Shares of Google (GOOG) have jumped 30% since last September on multiple expansion and earnings growth. Sentiment in the shares has rarely been higher over the last five years and investors are pinning hopes of $1,000 per share on next year's launch of Google Glass. A wave of consumer tech launches over the next two quarters and possible pricing competition in devices threatens expectations for next year. Weaker than expected sales and operational problems threaten the near-term outlook and investors should consider hedging their position or selling the shares.
Enthusiasm for Google Glass may wear off as other wearables impress
Investors poured into Google last year when it broke $800 and analysts started predicting $1,000 per share. The stock has benefited greatly from the troubles at Apple (AAPL) as growth investors look for the next revenue story. As of last September when Apple was hitting its all-time high, Google was trading for just 19 times trailing earnings. Now, with the exodus of Apple investors looking for another tech giant, the shares trade at almost 26 times trailing earnings.
Google's performance has been a mirror image of Apple's since September of last year.
Much of the enthusiasm for the stock can be attributed to rumors around Google Glass. The product is expected to launch in 2014 at a price point between $200 and $500 each. Early demonstrators have had to pay over $1,000 for the product and I think it will price at the high end of the range, around $399 or more.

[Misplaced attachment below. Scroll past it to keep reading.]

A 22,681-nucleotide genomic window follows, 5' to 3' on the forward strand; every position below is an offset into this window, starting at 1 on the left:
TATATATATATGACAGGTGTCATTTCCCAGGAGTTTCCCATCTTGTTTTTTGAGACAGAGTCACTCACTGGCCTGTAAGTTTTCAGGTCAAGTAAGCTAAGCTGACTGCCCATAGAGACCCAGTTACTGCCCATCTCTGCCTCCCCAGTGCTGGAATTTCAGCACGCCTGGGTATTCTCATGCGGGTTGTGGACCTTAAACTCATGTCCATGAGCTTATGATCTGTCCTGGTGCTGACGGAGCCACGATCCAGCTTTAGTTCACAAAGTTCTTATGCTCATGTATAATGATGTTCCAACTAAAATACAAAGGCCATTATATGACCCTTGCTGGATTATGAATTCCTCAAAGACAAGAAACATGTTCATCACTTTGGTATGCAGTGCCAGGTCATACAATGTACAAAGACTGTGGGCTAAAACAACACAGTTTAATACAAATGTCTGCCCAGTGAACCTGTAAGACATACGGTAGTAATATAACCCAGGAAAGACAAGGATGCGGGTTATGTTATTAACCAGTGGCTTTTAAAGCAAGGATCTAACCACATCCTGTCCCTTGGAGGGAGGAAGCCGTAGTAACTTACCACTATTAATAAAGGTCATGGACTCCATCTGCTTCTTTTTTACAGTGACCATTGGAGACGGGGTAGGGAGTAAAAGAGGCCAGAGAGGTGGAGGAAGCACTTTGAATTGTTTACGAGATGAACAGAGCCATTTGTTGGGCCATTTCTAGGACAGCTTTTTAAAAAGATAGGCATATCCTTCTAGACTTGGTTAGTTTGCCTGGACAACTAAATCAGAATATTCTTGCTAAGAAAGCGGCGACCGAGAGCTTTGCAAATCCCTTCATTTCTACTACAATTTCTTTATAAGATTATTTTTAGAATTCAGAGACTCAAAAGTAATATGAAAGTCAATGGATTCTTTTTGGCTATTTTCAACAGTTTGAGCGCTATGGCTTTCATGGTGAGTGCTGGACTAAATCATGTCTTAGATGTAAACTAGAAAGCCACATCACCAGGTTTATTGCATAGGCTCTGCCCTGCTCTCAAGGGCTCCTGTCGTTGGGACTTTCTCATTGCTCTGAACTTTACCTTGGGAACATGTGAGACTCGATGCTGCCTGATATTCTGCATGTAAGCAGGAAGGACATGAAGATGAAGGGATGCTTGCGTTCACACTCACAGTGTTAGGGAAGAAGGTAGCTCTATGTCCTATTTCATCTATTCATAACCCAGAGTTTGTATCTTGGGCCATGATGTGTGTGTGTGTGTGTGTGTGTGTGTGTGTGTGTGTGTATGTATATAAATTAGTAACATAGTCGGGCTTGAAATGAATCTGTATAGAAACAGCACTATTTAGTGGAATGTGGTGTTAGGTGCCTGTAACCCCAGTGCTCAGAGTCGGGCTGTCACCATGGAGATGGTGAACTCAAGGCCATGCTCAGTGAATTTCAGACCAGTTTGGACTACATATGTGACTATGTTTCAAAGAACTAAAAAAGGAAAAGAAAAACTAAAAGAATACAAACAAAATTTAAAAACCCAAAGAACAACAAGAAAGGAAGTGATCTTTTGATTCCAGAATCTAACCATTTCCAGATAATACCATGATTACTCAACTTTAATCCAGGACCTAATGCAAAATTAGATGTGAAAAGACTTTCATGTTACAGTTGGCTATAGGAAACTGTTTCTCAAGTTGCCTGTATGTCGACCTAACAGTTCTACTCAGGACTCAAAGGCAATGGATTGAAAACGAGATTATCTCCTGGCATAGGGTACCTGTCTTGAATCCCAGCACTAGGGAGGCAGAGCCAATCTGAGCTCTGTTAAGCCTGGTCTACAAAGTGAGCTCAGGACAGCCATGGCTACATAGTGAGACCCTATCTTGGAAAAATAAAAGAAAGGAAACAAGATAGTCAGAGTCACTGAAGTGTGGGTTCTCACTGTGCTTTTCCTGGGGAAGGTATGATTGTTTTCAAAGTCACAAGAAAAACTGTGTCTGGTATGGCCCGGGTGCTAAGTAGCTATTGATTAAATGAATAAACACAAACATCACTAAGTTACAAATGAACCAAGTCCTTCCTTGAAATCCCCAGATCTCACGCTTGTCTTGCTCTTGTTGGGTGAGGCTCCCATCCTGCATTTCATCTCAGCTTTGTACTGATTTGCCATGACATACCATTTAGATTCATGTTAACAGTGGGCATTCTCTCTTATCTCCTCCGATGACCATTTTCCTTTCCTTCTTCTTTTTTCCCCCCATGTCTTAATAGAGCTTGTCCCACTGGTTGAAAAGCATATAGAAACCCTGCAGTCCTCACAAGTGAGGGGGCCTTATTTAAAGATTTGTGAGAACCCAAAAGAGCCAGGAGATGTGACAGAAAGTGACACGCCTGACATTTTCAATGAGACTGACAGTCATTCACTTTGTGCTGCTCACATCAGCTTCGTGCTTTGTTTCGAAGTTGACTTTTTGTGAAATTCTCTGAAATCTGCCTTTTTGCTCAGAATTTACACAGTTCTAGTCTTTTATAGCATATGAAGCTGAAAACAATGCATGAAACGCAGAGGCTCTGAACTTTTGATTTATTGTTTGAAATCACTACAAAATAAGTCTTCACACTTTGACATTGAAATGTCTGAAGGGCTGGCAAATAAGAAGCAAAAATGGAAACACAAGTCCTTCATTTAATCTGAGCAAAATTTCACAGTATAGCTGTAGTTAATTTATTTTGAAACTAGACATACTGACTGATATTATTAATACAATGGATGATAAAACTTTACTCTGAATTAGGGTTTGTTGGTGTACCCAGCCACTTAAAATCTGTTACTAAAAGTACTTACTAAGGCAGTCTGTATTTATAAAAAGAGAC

The device looks cool but I think the company risks coming late to a wave of product launches. Apple has set a date of September 10th for its new iPhone. Rumors are that two new phones will be released, including a lower-priced option for emerging markets. Apple will also probably get a new iPod and the fabled iWatch to market before Google glass as well.
Samsung (OTC:SSNLF) is making the news with its beat on releasing a wearable watch product. The Galaxy Gear is getting tepid reviews and may be a little pricey at $299 but the company has plenty of time for a revamp before the end of the year. The Korean electronics company has also recently released a new version of its popular Note line, the Galaxy Note 3.
The wave of new consumer gadgets risks consumer exhaustion by the time Google Glass comes to market, especially since it will miss the critical holiday shopping season. This, along with competition from Microsoft noted below, may cause some significant pricing pressure on the device market.
Does Google risk getting buried under a wave of product launches?
Microsoft-Nokia deal risks competition in handsets with prices coming down
The $7.2 billion buyout of the Nokia (NOK) cellphone division by Microsoft (MSFT) may not help the Redmond-based behemoth and it could weigh on the rest of the market as well. The whole deal seems like two struggling companies trying to team up for their own survival in the space. The deal risks alienating other cellphone manufacturers like HTC (OTC:HTCKF) and Samsung as they have got to wonder if Microsoft might try steering customers to its own product. The threat of increased IP lawsuits and difficulties of integration threaten the strategic outlook for the company. Microsoft may answer by lowering prices to boost sales, a move that will only hurt the industry.